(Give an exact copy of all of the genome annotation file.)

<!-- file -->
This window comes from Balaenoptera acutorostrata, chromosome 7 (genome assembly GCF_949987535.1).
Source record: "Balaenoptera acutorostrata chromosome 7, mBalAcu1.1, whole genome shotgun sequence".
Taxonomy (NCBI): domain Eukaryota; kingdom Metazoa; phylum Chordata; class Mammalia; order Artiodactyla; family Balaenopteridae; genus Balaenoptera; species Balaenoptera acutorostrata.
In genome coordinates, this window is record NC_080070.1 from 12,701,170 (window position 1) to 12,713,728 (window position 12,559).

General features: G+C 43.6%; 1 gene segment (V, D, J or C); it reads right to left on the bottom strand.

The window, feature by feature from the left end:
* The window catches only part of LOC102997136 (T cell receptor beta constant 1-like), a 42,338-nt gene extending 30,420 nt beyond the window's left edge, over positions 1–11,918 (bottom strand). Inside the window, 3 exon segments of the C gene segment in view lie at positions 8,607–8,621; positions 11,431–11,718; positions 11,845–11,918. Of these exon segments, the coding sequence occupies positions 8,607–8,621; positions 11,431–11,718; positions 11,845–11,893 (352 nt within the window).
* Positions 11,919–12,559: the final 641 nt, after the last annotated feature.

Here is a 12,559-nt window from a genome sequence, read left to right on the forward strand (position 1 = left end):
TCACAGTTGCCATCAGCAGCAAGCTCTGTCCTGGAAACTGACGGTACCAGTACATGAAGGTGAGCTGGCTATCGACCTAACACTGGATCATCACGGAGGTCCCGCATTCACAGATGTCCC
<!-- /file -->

This window comes from Balaenoptera acutorostrata, chromosome 7 (genome assembly GCF_949987535.1).
Source record: "Balaenoptera acutorostrata chromosome 7, mBalAcu1.1, whole genome shotgun sequence".
Taxonomy (NCBI): domain Eukaryota; kingdom Metazoa; phylum Chordata; class Mammalia; order Artiodactyla; family Balaenopteridae; genus Balaenoptera; species Balaenoptera acutorostrata.
In genome coordinates, this window is record NC_080070.1 from 12,701,170 (window position 1) to 12,713,728 (window position 12,559).

General features: G+C 43.6%; 1 gene segment (V, D, J or C); it reads right to left on the bottom strand.

The window, feature by feature from the left end:
* The window catches only part of LOC102997136 (T cell receptor beta constant 1-like), a 42,338-nt gene extending 30,420 nt beyond the window's left edge, over positions 1–11,918 (bottom strand). Inside the window, 3 exon segments of the C gene segment in view lie at positions 8,607–8,621; positions 11,431–11,718; positions 11,845–11,918. Of these exon segments, the coding sequence occupies positions 8,607–8,621; positions 11,431–11,718; positions 11,845–11,893 (352 nt within the window).
* Positions 11,919–12,559: the final 641 nt, after the last annotated feature.

Here is a 12,559-nt window from a genome sequence, read left to right on the forward strand (position 1 = left end):
TCACAGTTGCCATCAGCAGCAAGCTCTGTCCTGGAAACTGACGGTACCAGTACATGAAGGTGAGCTGGCTATCGACCTAACACTGGATCATCACGGAGGTCCCGCATTCACAGATGTCCC